Saturday 17 de October 2015

We are continuing to give updates on the contents of the 12th edition of the Seville European Film Festival, which this year will have an important representation of European experimental cinema from recent decades with works from Juan Sebastián Bollaín,  Peter Tscherkassky (all of them screened in 35mm) and Birgit Hein. Their avant-garde pieces in different formats-shorts, medium and feature length films- will feature in retrospectives at the SEFF. 

The SEFF is devoting a retrospective to the career of the German director Birgit Hein (Berlin, 1942) in order to demonstrate her influence on contemporary film culture. Her films, brave and transgressive, question the representation of women, presenting them not so much as victims of repression, but as strong, violent and sexualized in a world of men. The retrospective -curated by Gonzalo de Pedro y Miguel F. Labayen- will show six of her films from the last 30 years, the themes of which go from media coverage of wars to images taken by Libyan and Syrian citizens on their desperate escape from death.

Another of the most consolidated voices on the international experimental scene is Peter Tscherkassky (Vienna, 1958), whose career is being examined by the SEFF on the occasion of the premiere in Spain of his latest film, 'The exquisite corpus' (2015), which received a special mention at the last edition of the Cannes Festival. His films draw attention for the amazing combination of image and sound, which makes their viewing a real sensorial experience through the analog manipulation: crackings and superimpositions on the frames; noises, buzzings and silences on the audio track. For this remix, Tscherkassky starts from the appropriation of fiction material and found footage, which he joins together exquisitely in filmic pieces where reference and fragmentation are regular recourses. The SEFF’s Tscherkassky retrospective will then continue as a traveling season which will be shown at the film archives in Galicia, Valencia and Andalusia.


Fundamental testimonies about the Seville underground fill the surprising work of the architect and filmmaker Juan Sebastián Bollaín (Madrid, 1945), who has lived since the age of 9 in the Seville capital. Connecting the most transgressive aspect of the Nouvelle Vague with the artistic avant-garde of the early 20the century, his iconoclastic films have put into images, since 1978, the Seville that could have been, but never was. An ironic, very critical discourse, anticipating such unusual subjects at the time as the sustainability of cities and the (scant) participation by citizens in the face of political passivity. Questions that provoked the censorship of his most recent work 'Sevilla 2030' (2003), by the same people who had commissioned it. The visionary nature of these pieces explains his influence on current experimental filmmakers, such as the Los Hijos collective or the Seville director María Cañas, and his exhibition in prestigious seasons and spaces such as the Museo Nacional Centro de Arte Reina Sofía.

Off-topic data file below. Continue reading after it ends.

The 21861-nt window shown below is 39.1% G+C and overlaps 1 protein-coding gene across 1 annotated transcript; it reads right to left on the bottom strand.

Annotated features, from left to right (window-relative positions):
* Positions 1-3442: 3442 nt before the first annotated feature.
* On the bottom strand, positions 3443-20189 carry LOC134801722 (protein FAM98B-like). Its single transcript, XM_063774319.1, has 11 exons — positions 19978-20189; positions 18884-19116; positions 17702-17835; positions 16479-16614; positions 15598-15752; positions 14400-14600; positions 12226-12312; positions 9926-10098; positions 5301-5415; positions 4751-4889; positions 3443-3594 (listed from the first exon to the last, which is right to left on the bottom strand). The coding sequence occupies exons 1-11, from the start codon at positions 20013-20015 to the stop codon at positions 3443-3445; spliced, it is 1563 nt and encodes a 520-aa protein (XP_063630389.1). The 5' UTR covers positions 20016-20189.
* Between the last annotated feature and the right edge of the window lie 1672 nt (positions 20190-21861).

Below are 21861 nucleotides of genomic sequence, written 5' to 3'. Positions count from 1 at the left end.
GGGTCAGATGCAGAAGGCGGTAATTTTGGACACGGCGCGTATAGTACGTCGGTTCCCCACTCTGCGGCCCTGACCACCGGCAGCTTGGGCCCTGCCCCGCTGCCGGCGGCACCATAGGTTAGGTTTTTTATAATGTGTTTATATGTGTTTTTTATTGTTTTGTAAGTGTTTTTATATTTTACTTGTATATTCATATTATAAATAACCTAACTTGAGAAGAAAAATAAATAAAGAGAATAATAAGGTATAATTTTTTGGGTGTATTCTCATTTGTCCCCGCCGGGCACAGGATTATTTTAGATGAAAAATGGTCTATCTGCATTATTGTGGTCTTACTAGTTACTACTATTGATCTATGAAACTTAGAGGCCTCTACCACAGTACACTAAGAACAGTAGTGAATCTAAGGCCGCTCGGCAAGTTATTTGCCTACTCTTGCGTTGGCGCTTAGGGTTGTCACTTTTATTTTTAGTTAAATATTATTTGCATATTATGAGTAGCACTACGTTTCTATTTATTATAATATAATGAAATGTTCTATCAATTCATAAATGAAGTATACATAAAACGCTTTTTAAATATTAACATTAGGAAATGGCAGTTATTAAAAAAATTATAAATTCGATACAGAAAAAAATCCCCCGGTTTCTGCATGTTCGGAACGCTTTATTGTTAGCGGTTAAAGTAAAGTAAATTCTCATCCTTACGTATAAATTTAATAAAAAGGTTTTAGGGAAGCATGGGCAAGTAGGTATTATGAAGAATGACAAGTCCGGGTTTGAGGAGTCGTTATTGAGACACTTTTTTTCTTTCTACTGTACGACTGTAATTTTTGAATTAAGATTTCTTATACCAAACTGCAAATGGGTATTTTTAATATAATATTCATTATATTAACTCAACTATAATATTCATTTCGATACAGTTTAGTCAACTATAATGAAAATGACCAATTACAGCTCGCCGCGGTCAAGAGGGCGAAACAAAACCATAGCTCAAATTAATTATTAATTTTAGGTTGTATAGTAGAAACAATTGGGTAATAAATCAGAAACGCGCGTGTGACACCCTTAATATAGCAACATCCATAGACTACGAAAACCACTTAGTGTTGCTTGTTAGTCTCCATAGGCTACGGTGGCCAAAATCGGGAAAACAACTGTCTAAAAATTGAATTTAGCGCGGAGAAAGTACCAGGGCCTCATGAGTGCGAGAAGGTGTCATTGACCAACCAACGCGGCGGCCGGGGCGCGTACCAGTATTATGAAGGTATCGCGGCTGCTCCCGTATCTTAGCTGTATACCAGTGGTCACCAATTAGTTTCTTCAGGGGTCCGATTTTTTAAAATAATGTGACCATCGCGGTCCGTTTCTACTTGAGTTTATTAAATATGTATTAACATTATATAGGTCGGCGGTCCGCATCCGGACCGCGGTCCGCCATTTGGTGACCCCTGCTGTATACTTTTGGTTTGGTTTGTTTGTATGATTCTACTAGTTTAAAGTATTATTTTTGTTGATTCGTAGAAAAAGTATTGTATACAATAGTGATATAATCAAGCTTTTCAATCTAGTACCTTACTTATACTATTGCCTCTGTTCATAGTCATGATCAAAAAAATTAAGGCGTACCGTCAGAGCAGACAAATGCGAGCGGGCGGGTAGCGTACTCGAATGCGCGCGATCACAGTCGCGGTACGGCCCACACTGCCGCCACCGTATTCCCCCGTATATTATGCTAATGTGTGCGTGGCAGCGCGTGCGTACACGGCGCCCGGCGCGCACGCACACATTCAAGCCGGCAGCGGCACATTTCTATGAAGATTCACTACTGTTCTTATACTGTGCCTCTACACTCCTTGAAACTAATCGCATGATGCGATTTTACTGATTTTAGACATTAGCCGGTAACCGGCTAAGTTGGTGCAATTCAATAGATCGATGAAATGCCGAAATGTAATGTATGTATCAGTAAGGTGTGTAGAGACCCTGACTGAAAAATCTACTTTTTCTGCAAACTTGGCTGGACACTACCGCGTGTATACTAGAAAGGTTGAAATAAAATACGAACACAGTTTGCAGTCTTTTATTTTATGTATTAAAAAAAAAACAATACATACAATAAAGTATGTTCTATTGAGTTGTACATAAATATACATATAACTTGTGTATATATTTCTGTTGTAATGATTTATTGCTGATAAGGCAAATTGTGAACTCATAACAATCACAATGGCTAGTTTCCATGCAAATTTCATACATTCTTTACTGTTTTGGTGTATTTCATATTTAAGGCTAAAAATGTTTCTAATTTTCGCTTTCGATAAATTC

Bollaín’s first films on Super-8 and 16mm, badly deteriorated and therefore almost unseen until now, have been restored by the Andalusian Film Archive and deposited in the Centro Andaluz de Arte Contemporáneo, and they will be shown in the SEFF as part of a deserved tribute. In addition to showing those works, the Film Festival will carry out another parallel activity regarding this figure: a bus route through the places shown in the above mentioned 'Seville 2030'.


In this 12th edition, the Focus Europe section of the Seville European Film Festival is devoted to the new comedy in current European cinema: a comedy conceived as contrary, counter-comedy. That is, a group of alternative films that break with classic comedy and, using uncomfortable and politically incorrect humour, tackle crucial themes such as unemployment, poverty and politics, among others.

SEFF will be screening 12 titles that fall within this tendency, unseen to date on commercial circuits in Spain. Examples of European counter-comedy that range from 'Down Terrace', the first film by the English Ben Wheatley (reputed director of 'Sightseers'); to 'Le roi de l’evasion', from the French director Alain Guiraudie immediately prior to 'El desconocido del lago' (Gold Giraldillo at the SEFF'13); including the leading role by the British actor Steve Coogan ('24 Hour Party People') in 'Alan Partridge: Alpha Papa' –whose screening at the SEFF will be its premiere in Spain –  and the prestige of the Romanian film 'Best intentions', which won Best Director and Best Actor at Locarno.

Also of note in this selection are three of the best recent comedies in Spanish cinema, the latest films from Carlo Padial, Daniel Castro and Chiqui Carabante. As well as the leading performance from the 'counter-comic' –or 'ultra-comic'- Miguel Noguera, in 'Taller Capuchoc', Carlo Padial ('Mi loco Erasmus') has the collaboration of the duo of youtubers Venga Monjas and Didac Alcáraz ('Go, Ibiza, Go!'); a new edit, unseen to date, of this film will be shown at the SEFF.

The winner of the Biznagas de Plata for Best Film and Best Script at the Malaga festival, 'Ilusión', has Daniel Castro in the leading role in a film whose cast includes Bárbara Santa-Cruz ('Pagafantas'), Miguel Rellán and David Trueba. Finally, with '12+1, a metaphysical comedy', the Malaga director and writer Chiqui Carabante ('Carlos contra el mundo') won the awards for Best Film and Best Director in the ZonaZine section at the Malaga Festival.

Download link with photos and videos of Experimental Films and Focus Europe: http://we.tl/P5dnQMh1KZ


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